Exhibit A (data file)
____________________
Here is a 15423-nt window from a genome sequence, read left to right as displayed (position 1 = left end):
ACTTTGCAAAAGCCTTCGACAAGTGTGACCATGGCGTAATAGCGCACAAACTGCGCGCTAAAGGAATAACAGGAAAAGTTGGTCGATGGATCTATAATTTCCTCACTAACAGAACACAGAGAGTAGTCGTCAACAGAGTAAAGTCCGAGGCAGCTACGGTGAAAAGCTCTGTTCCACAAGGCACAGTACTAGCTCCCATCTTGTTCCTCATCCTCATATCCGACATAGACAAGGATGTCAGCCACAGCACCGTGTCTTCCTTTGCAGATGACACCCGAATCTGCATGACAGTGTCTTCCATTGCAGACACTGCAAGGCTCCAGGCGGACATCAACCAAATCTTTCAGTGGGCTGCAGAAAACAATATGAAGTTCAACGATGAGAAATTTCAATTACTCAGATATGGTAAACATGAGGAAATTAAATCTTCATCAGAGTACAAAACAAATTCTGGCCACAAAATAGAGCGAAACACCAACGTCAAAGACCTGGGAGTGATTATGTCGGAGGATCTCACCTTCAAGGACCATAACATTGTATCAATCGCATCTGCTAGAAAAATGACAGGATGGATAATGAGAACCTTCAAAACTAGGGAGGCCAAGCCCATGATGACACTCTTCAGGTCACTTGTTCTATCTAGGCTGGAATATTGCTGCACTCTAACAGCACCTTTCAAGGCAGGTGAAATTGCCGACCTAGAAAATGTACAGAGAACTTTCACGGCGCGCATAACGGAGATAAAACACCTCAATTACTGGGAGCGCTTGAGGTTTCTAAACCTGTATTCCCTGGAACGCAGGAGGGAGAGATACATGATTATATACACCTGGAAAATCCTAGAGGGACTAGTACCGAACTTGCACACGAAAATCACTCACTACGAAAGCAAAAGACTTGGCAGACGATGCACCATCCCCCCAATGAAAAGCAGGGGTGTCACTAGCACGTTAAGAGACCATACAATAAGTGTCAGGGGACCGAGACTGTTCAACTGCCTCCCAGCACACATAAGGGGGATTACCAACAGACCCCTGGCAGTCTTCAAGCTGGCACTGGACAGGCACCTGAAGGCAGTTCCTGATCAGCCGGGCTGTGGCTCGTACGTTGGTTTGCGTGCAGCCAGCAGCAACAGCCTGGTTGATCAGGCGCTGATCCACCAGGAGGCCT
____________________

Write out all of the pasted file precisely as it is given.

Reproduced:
Here is a 15423-nt window from a genome sequence, read left to right as displayed (position 1 = left end):
ACTTTGCAAAAGCCTTCGACAAGTGTGACCATGGCGTAATAGCGCACAAACTGCGCGCTAAAGGAATAACAGGAAAAGTTGGTCGATGGATCTATAATTTCCTCACTAACAGAACACAGAGAGTAGTCGTCAACAGAGTAAAGTCCGAGGCAGCTACGGTGAAAAGCTCTGTTCCACAAGGCACAGTACTAGCTCCCATCTTGTTCCTCATCCTCATATCCGACATAGACAAGGATGTCAGCCACAGCACCGTGTCTTCCTTTGCAGATGACACCCGAATCTGCATGACAGTGTCTTCCATTGCAGACACTGCAAGGCTCCAGGCGGACATCAACCAAATCTTTCAGTGGGCTGCAGAAAACAATATGAAGTTCAACGATGAGAAATTTCAATTACTCAGATATGGTAAACATGAGGAAATTAAATCTTCATCAGAGTACAAAACAAATTCTGGCCACAAAATAGAGCGAAACACCAACGTCAAAGACCTGGGAGTGATTATGTCGGAGGATCTCACCTTCAAGGACCATAACATTGTATCAATCGCATCTGCTAGAAAAATGACAGGATGGATAATGAGAACCTTCAAAACTAGGGAGGCCAAGCCCATGATGACACTCTTCAGGTCACTTGTTCTATCTAGGCTGGAATATTGCTGCACTCTAACAGCACCTTTCAAGGCAGGTGAAATTGCCGACCTAGAAAATGTACAGAGAACTTTCACGGCGCGCATAACGGAGATAAAACACCTCAATTACTGGGAGCGCTTGAGGTTTCTAAACCTGTATTCCCTGGAACGCAGGAGGGAGAGATACATGATTATATACACCTGGAAAATCCTAGAGGGACTAGTACCGAACTTGCACACGAAAATCACTCACTACGAAAGCAAAAGACTTGGCAGACGATGCACCATCCCCCCAATGAAAAGCAGGGGTGTCACTAGCACGTTAAGAGACCATACAATAAGTGTCAGGGGACCGAGACTGTTCAACTGCCTCCCAGCACACATAAGGGGGATTACCAACAGACCCCTGGCAGTCTTCAAGCTGGCACTGGACAGGCACCTGAAGGCAGTTCCTGATCAGCCGGGCTGTGGCTCGTACGTTGGTTTGCGTGCAGCCAGCAGCAACAGCCTGGTTGATCAGGCGCTGATCCACCAGGAGGCCT